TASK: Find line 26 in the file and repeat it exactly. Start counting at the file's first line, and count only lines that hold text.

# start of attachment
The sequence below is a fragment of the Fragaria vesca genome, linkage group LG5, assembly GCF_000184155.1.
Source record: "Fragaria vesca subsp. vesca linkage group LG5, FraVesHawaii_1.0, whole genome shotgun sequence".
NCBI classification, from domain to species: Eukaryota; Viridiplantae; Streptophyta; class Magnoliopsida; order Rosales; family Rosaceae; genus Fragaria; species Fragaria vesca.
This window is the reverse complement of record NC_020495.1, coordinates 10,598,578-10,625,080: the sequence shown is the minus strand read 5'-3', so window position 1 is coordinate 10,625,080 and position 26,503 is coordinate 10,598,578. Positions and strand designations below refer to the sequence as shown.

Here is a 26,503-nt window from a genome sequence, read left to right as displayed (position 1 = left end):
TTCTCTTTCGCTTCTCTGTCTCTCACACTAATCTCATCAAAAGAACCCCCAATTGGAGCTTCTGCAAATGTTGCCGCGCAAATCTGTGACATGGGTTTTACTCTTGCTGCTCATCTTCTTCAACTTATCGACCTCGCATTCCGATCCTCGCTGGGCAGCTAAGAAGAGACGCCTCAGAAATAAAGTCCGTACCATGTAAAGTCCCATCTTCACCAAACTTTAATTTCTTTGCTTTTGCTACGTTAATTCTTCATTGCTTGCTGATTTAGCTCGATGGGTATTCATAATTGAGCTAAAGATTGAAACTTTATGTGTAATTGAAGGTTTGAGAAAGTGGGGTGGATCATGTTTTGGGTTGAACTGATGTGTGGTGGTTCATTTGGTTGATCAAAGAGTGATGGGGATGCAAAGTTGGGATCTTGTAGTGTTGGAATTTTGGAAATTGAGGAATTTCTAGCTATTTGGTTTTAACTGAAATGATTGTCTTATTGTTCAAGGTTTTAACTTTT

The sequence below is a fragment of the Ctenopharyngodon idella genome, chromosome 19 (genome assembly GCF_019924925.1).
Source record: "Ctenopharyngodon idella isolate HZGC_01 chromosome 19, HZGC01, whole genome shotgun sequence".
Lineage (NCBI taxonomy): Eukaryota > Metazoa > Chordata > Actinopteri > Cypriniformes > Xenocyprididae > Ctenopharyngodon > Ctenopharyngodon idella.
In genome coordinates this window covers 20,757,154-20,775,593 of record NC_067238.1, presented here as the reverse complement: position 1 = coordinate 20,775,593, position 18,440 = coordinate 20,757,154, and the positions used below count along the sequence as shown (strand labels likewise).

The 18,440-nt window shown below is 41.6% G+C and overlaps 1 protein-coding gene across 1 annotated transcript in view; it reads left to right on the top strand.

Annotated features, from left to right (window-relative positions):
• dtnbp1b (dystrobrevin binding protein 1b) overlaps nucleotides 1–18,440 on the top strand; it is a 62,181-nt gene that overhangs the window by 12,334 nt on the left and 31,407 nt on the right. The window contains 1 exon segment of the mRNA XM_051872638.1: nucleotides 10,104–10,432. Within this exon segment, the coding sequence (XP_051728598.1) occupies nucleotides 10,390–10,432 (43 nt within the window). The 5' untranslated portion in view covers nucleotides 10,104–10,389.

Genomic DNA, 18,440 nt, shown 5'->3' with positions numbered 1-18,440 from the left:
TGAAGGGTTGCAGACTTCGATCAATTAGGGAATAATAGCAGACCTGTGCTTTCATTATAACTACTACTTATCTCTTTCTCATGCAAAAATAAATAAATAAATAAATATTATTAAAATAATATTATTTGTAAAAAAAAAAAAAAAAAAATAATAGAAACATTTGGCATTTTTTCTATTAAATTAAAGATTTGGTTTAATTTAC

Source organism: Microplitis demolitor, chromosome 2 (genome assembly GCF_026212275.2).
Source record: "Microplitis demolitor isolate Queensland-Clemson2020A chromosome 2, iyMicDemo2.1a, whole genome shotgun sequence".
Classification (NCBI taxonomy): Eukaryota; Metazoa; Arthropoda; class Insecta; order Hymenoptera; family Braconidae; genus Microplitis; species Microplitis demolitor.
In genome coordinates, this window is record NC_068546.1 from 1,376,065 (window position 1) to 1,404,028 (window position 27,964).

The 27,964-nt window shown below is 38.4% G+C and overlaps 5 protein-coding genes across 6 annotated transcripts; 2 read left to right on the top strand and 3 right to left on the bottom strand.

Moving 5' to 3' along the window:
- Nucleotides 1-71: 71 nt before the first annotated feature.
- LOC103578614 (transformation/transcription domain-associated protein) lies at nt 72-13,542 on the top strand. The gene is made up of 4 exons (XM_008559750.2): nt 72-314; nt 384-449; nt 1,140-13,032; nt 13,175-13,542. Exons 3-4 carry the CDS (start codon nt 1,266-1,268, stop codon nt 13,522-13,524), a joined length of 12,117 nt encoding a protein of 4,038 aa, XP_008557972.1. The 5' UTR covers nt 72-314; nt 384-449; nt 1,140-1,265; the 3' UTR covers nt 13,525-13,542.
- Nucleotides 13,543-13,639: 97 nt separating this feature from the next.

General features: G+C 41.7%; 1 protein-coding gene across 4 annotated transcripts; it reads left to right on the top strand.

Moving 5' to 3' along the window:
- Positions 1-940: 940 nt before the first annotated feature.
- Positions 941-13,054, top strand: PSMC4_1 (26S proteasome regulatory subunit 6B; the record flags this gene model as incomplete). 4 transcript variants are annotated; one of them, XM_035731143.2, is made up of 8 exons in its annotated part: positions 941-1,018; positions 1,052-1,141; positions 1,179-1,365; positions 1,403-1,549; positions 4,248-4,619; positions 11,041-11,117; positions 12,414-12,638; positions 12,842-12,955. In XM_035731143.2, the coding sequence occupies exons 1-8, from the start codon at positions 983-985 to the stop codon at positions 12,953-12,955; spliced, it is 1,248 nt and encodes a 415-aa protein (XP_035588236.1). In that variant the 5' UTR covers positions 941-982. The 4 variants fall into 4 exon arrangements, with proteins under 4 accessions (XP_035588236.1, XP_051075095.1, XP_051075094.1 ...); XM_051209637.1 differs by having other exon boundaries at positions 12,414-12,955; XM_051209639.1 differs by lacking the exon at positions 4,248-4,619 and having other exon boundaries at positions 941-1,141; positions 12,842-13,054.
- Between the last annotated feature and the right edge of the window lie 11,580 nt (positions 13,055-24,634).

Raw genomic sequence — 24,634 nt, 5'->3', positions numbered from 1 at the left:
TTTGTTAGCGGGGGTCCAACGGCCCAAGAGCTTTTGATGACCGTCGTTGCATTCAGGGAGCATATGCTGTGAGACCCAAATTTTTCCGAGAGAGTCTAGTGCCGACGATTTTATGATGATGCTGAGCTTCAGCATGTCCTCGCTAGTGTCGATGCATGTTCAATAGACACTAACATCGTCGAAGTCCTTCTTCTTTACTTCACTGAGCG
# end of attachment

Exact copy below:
Moving 5' to 3' along the window: